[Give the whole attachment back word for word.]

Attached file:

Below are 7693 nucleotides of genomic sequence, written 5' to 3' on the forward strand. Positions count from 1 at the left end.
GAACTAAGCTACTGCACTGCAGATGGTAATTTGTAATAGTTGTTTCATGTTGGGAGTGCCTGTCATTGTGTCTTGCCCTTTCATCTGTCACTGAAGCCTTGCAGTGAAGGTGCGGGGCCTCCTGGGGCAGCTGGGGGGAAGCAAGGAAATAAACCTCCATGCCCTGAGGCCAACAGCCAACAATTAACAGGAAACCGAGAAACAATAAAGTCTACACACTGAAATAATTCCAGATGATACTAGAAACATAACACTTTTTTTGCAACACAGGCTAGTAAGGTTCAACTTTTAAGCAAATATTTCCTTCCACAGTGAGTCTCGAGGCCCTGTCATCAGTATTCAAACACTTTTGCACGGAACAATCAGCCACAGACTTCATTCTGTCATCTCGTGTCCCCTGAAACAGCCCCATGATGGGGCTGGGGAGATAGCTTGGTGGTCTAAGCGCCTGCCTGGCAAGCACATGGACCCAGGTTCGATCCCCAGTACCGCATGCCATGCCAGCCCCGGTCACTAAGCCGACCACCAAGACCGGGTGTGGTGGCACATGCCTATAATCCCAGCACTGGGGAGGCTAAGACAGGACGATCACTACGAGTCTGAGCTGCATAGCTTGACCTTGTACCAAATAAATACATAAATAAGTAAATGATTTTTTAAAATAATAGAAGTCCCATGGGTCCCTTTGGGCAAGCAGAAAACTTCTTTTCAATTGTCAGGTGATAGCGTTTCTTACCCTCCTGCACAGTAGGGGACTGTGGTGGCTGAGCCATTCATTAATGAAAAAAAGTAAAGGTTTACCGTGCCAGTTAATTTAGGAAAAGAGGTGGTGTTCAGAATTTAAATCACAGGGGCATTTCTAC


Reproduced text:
Below are 7693 nucleotides of genomic sequence, written 5' to 3' on the forward strand. Positions count from 1 at the left end.
GAACTAAGCTACTGCACTGCAGATGGTAATTTGTAATAGTTGTTTCATGTTGGGAGTGCCTGTCATTGTGTCTTGCCCTTTCATCTGTCACTGAAGCCTTGCAGTGAAGGTGCGGGGCCTCCTGGGGCAGCTGGGGGGAAGCAAGGAAATAAACCTCCATGCCCTGAGGCCAACAGCCAACAATTAACAGGAAACCGAGAAACAATAAAGTCTACACACTGAAATAATTCCAGATGATACTAGAAACATAACACTTTTTTTGCAACACAGGCTAGTAAGGTTCAACTTTTAAGCAAATATTTCCTTCCACAGTGAGTCTCGAGGCCCTGTCATCAGTATTCAAACACTTTTGCACGGAACAATCAGCCACAGACTTCATTCTGTCATCTCGTGTCCCCTGAAACAGCCCCATGATGGGGCTGGGGAGATAGCTTGGTGGTCTAAGCGCCTGCCTGGCAAGCACATGGACCCAGGTTCGATCCCCAGTACCGCATGCCATGCCAGCCCCGGTCACTAAGCCGACCACCAAGACCGGGTGTGGTGGCACATGCCTATAATCCCAGCACTGGGGAGGCTAAGACAGGACGATCACTACGAGTCTGAGCTGCATAGCTTGACCTTGTACCAAATAAATACATAAATAAGTAAATGATTTTTTAAAATAATAGAAGTCCCATGGGTCCCTTTGGGCAAGCAGAAAACTTCTTTTCAATTGTCAGGTGATAGCGTTTCTTACCCTCCTGCACAGTAGGGGACTGTGGTGGCTGAGCCATTCATTAATGAAAAAAAGTAAAGGTTTACCGTGCCAGTTAATTTAGGAAAAGAGGTGGTGTTCAGAATTTAAATCACAGGGGCATTTCTAC